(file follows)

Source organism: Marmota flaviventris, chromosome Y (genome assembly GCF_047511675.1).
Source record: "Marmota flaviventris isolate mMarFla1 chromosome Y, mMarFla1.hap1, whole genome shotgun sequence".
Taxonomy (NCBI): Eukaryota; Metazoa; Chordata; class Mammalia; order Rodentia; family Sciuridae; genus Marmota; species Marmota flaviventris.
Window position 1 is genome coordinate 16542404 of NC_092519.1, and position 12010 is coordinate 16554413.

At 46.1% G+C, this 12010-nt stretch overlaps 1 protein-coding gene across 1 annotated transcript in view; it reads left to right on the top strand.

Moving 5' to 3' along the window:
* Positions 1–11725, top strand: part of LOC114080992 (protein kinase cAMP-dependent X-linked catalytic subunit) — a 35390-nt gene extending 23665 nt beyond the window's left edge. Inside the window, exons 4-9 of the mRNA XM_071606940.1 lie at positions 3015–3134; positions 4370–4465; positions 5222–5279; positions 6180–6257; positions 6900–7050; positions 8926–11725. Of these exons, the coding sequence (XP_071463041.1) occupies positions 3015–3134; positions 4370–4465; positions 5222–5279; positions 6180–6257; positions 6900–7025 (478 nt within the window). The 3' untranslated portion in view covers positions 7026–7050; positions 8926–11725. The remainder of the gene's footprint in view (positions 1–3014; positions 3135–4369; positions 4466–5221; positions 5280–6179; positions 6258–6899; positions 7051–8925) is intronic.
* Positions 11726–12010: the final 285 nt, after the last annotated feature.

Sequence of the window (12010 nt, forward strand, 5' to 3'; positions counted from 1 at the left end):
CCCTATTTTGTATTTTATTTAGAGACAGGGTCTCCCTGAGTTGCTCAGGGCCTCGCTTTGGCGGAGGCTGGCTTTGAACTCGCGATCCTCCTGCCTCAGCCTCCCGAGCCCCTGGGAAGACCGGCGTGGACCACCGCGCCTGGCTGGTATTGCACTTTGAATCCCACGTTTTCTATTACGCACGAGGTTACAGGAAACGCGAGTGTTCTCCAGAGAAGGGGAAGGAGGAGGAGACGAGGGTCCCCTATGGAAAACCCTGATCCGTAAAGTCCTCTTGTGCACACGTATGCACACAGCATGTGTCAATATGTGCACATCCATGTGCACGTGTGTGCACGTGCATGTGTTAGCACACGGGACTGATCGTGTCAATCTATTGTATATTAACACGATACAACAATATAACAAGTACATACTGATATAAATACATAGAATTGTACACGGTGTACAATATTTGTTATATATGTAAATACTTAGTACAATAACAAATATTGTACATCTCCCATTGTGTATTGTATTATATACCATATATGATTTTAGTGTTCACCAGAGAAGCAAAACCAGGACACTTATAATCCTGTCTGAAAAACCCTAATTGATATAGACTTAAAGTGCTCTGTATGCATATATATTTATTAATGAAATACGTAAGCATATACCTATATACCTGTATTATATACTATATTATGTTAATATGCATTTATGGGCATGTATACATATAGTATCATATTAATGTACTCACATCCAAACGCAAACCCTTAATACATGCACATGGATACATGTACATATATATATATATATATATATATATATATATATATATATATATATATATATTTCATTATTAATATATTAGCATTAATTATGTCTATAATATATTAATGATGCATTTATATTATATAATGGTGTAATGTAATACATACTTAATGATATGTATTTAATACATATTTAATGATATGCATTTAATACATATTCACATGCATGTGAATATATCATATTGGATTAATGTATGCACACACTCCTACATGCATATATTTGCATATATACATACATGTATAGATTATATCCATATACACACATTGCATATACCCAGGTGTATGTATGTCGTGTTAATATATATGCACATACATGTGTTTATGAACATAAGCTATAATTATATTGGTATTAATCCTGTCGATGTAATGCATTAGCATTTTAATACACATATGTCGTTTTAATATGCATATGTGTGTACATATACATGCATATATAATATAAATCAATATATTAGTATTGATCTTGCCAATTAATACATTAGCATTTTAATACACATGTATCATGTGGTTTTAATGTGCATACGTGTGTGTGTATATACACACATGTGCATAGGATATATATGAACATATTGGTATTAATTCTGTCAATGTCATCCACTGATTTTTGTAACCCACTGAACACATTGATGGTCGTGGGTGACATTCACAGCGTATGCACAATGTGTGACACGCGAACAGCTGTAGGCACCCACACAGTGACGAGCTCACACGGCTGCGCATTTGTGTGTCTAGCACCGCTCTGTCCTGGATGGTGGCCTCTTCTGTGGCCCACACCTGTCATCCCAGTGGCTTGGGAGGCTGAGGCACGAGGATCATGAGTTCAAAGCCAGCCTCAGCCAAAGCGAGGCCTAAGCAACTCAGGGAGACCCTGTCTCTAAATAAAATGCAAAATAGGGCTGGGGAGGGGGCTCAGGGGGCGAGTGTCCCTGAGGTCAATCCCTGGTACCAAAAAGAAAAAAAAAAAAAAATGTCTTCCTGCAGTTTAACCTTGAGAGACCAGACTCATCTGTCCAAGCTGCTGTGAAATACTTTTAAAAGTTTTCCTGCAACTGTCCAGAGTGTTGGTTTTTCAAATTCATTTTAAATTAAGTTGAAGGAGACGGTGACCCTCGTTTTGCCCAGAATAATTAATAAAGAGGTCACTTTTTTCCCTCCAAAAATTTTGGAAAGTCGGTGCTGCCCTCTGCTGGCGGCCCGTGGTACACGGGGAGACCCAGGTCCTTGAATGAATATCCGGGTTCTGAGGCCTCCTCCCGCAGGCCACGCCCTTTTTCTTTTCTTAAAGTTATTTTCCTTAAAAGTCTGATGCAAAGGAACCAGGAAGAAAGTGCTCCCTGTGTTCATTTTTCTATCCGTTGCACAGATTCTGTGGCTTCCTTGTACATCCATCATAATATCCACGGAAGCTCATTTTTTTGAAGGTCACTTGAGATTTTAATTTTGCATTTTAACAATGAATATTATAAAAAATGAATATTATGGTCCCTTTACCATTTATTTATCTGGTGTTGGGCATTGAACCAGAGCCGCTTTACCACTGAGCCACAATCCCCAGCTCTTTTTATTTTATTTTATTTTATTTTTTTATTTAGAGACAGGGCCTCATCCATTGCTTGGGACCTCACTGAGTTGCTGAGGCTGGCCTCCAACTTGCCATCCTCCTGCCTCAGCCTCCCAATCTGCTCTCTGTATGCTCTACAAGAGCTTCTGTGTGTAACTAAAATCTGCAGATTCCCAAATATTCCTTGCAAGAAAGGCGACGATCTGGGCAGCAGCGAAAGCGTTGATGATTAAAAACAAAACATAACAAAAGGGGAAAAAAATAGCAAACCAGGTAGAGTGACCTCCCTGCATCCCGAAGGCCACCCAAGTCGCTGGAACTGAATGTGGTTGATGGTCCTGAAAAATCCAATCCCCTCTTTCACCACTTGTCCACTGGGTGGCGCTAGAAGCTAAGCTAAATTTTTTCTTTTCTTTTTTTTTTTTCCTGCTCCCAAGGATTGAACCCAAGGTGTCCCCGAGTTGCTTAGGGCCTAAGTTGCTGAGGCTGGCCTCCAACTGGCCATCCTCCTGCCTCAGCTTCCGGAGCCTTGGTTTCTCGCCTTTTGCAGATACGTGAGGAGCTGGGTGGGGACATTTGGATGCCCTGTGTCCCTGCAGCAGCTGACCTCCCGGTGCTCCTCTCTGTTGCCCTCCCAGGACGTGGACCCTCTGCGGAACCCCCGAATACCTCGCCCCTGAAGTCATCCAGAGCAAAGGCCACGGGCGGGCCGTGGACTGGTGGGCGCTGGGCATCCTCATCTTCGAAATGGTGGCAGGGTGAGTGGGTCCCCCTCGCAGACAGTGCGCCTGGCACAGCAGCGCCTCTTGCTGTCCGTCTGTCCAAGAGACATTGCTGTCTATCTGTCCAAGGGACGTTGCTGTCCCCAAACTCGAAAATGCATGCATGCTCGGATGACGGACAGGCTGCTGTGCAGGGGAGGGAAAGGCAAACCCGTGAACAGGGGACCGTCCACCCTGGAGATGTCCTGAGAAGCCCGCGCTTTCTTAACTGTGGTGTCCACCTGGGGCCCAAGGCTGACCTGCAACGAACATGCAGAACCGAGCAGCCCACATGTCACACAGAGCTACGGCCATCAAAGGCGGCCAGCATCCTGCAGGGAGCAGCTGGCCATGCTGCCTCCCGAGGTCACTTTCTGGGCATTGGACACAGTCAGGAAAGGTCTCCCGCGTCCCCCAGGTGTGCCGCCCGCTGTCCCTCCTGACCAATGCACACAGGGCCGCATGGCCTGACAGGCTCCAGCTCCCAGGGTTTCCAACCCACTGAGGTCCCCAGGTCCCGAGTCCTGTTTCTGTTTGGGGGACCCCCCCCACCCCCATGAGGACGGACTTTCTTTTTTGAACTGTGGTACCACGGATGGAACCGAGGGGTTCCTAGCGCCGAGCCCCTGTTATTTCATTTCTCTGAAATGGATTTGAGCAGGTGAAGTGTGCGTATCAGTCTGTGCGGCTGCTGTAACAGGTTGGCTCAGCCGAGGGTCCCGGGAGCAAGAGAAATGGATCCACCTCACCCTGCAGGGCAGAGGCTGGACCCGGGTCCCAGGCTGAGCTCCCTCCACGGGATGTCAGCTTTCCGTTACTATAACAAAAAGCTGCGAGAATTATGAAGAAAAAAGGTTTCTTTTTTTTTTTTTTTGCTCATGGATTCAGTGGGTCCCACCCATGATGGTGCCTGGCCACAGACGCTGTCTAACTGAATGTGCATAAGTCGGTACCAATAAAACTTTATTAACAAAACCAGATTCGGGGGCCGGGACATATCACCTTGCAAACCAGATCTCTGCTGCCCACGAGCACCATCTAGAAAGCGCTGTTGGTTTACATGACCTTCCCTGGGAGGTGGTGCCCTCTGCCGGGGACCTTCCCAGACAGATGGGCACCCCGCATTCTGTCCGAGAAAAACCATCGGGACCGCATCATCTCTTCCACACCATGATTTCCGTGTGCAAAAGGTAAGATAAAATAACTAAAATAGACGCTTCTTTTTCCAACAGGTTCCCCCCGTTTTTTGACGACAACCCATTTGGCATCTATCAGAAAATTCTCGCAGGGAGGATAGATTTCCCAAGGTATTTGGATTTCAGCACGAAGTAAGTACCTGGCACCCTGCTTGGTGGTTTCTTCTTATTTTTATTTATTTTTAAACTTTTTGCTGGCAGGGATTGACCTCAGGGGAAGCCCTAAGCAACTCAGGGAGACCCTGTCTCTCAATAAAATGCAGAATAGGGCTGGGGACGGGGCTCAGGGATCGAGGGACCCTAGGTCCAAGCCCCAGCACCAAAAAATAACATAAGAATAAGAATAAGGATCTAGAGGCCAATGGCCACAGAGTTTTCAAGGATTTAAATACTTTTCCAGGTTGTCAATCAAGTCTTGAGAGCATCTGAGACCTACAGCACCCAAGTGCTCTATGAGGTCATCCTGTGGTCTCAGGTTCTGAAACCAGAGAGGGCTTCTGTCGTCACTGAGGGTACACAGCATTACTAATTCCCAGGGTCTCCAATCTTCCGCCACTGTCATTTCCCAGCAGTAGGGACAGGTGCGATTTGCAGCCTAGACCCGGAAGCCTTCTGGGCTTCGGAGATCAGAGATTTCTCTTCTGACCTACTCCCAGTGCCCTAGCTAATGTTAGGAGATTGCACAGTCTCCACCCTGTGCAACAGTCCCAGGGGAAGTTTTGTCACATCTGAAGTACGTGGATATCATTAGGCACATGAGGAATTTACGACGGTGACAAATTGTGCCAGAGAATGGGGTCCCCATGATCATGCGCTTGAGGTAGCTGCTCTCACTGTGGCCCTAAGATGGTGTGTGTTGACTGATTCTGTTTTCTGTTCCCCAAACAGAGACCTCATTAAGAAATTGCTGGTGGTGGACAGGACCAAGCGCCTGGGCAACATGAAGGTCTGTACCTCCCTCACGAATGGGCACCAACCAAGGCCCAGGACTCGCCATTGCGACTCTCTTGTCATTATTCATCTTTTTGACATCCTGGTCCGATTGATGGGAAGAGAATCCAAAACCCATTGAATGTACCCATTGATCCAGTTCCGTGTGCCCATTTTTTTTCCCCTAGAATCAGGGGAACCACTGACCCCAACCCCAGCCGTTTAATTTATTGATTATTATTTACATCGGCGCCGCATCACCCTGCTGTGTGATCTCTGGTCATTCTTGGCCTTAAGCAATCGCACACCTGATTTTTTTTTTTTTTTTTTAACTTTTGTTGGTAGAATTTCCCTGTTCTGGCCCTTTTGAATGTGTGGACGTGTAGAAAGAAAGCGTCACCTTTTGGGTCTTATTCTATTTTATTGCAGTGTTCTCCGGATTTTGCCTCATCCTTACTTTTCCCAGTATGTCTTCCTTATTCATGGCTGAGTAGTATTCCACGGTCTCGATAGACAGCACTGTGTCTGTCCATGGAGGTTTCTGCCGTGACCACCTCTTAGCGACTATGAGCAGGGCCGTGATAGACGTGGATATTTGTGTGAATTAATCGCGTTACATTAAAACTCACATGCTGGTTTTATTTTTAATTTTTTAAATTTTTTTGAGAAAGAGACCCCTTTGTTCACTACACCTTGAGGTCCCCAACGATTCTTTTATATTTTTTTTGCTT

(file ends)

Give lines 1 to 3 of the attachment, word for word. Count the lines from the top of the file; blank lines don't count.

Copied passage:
Source organism: Marmota flaviventris, chromosome Y (genome assembly GCF_047511675.1).
Source record: "Marmota flaviventris isolate mMarFla1 chromosome Y, mMarFla1.hap1, whole genome shotgun sequence".
Taxonomy (NCBI): Eukaryota; Metazoa; Chordata; class Mammalia; order Rodentia; family Sciuridae; genus Marmota; species Marmota flaviventris.